- The Globe finally got around to talking about Diane Patrick's connections to the casino industry, something I brought up on December 24, 2007. When do I get my own column?
- Seriously, though, while I'm not going to automatically expect Patrick to be supportive of casinos because his wife works for the nation's most influential law firm dealing with casinos - I do think the Governor ought to be upfront and frank with that conflict of interest.
- I say that as someone who has been and is very supportive of his administration. This casino issue is a serious drag on his base, though, and I hope it stops soon - because we have an election to worry about in two years and need the base strong. Plus, we've been successful in other areas and should focus on them for now, until the job is done (Municipal Partnership Act, education, biotech bill, etc.).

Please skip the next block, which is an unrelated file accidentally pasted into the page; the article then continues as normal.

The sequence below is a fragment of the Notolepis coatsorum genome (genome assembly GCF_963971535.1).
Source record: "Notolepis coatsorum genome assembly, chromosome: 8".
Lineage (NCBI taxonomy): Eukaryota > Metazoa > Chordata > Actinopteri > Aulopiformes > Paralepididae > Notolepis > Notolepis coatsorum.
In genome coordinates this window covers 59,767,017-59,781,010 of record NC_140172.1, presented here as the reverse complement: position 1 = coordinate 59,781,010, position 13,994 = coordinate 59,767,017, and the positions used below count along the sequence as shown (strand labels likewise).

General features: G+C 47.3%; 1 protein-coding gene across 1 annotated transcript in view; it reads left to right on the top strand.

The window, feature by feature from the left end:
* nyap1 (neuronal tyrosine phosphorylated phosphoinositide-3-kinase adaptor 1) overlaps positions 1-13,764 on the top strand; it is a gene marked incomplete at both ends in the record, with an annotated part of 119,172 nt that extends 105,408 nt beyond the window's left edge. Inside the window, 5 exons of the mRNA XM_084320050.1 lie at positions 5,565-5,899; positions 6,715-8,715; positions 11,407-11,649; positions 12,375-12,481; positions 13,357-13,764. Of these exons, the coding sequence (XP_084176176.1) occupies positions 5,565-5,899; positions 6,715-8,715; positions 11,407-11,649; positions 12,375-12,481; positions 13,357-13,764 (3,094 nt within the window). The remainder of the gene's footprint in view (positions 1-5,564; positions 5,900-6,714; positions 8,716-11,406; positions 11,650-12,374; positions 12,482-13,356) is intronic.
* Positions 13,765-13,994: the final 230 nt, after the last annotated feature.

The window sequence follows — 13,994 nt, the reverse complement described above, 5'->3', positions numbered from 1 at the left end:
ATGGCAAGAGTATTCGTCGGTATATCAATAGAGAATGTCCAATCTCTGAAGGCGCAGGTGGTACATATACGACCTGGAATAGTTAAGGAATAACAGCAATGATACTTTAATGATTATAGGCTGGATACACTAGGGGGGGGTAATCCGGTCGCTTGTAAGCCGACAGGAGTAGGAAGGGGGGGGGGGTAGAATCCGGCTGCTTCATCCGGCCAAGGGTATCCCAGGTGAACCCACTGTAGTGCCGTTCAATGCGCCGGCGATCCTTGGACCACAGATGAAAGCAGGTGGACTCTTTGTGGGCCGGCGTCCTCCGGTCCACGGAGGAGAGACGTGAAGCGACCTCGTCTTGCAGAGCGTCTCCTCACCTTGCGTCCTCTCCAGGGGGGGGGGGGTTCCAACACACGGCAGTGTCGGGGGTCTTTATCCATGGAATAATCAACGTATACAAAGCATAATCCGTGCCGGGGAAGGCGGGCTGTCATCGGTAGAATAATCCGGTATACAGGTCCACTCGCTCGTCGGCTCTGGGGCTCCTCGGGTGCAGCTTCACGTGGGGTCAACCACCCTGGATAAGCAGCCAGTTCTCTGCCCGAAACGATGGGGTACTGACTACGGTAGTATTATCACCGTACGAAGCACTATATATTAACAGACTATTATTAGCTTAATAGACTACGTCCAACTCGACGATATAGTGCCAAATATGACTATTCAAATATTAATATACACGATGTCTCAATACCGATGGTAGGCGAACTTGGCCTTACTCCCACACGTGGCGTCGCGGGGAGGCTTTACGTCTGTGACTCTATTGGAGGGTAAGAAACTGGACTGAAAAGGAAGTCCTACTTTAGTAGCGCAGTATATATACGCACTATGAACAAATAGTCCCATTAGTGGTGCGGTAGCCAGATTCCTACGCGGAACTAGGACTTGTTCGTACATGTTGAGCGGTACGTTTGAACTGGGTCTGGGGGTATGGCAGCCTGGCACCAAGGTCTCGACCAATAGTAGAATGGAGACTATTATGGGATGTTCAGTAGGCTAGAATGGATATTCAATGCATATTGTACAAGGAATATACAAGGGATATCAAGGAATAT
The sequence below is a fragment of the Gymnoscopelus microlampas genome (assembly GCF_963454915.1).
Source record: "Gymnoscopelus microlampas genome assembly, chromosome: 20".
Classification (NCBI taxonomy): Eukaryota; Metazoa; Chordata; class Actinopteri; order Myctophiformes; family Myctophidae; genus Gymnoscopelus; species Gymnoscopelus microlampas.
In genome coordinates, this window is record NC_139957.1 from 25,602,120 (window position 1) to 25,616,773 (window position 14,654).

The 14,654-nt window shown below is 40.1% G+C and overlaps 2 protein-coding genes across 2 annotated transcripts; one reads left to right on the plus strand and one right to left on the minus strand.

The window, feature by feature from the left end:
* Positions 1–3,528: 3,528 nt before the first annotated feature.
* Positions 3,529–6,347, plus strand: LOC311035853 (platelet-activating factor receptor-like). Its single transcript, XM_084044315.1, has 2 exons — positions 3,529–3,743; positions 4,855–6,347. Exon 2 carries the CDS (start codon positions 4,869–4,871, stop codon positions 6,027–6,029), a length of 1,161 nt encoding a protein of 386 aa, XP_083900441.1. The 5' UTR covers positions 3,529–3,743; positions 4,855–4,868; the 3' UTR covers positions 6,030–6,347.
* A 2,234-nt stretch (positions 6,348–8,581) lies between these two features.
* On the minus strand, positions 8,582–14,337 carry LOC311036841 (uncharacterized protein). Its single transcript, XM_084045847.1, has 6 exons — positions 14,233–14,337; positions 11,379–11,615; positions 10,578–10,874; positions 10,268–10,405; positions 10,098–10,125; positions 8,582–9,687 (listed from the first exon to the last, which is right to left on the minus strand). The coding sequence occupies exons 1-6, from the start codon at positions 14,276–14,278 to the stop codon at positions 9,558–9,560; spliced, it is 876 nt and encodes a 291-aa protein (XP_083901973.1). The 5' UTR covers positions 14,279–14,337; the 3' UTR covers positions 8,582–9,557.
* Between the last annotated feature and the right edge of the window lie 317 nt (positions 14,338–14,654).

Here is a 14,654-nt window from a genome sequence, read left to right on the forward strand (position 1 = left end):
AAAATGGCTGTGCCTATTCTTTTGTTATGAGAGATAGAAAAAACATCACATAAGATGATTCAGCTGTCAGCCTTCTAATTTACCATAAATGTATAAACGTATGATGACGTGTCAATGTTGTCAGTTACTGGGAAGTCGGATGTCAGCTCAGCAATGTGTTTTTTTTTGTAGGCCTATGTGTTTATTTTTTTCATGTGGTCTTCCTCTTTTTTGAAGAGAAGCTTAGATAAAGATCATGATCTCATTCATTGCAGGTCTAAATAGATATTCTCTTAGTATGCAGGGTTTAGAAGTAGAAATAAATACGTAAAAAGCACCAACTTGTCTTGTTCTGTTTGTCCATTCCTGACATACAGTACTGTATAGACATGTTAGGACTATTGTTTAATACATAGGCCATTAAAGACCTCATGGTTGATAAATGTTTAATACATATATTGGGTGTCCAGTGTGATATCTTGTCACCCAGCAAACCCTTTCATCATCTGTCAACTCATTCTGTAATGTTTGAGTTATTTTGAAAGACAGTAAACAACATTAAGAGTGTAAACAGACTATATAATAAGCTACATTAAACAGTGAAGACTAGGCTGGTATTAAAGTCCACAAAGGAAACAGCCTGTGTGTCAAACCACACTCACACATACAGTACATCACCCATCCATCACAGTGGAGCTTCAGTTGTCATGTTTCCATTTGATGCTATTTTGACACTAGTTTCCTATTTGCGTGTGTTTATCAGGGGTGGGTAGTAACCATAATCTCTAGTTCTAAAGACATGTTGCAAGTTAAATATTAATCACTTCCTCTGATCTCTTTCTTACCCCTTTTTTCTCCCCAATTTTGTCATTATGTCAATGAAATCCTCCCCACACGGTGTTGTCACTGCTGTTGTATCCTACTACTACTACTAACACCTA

- Speaking about up front and frank, I had a down-right irate Lynne on the phone today, not very happy with what we'll politely call "distortions" on casinos (emphasis mine):
The governor also prodded his fellow Democrats who control the Legislature,
saying delays in acting on the bill will not forestall the inevitable arrival of casino gambling on Indian tribal lands but may prevent the state from implementing the controls and deriving the tax benefits outlined in his legislation.
- Ignoring all the legal reasons why the Governor is wrong here (federal law, for one), I'm hoping this basic point can resonate with the public: if casinos were that damn inevitable, wouldn't they already be here by now? Seriously, since they're not, there's got to be a reason why. There have been federally-recognized tribes here for years now, yet no casinos. That's not a coincidence.
- Here is a local campaign we need to rally around. Donate time, donate money and donate energy to this thing, because State Senator Brown has got to go - he's literally one of the worst on Beacon Hill.